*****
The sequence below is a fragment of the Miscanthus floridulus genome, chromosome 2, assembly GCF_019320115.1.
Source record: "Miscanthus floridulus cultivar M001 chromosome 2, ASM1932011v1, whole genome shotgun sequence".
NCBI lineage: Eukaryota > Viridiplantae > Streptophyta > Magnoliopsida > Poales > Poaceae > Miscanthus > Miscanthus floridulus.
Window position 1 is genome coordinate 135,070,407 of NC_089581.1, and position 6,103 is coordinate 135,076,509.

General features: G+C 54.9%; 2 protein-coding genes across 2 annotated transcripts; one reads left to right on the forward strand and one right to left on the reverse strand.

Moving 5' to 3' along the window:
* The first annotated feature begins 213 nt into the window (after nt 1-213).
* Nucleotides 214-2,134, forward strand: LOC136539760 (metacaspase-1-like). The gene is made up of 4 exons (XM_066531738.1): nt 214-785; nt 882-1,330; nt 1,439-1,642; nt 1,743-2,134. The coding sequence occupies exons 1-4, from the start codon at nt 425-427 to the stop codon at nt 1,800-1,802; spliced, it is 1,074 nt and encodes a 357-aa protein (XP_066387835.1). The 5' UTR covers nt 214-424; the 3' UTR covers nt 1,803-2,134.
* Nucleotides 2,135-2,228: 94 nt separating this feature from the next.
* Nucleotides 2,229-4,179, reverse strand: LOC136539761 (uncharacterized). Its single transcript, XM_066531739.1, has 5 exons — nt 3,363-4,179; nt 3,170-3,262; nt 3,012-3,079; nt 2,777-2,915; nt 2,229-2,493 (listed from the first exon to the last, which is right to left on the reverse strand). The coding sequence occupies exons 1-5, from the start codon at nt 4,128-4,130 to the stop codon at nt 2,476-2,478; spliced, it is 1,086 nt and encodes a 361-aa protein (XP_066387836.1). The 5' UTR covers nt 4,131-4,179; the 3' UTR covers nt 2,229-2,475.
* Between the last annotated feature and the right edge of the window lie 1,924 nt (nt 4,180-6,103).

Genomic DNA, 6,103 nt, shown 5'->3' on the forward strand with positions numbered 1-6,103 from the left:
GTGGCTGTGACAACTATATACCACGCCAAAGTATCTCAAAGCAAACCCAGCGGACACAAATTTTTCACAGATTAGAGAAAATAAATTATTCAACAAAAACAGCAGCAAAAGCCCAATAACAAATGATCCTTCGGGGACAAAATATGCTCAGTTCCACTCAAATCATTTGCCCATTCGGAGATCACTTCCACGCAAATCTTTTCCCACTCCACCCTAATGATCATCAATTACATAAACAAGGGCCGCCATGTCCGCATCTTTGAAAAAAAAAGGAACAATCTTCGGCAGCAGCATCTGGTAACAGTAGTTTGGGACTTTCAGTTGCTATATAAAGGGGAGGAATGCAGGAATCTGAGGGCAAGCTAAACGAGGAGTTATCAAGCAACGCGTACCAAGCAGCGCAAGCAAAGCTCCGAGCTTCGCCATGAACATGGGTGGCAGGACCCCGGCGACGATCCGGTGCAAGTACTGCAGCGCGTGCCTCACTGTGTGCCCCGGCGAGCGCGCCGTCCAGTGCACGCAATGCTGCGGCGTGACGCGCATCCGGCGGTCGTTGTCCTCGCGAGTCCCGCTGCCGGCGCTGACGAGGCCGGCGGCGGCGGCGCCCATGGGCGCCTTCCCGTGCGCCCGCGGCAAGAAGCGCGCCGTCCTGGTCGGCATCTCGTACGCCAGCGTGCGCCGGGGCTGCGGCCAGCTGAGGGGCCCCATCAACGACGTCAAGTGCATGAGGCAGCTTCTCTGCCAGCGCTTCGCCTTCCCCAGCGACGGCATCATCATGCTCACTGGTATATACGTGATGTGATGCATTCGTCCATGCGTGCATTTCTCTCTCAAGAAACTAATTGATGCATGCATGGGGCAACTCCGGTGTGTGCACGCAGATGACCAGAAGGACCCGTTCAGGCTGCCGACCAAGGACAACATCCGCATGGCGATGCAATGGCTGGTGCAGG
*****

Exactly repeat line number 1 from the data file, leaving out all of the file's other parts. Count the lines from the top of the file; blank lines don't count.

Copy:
The sequence below is a fragment of the Miscanthus floridulus genome, chromosome 2, assembly GCF_019320115.1.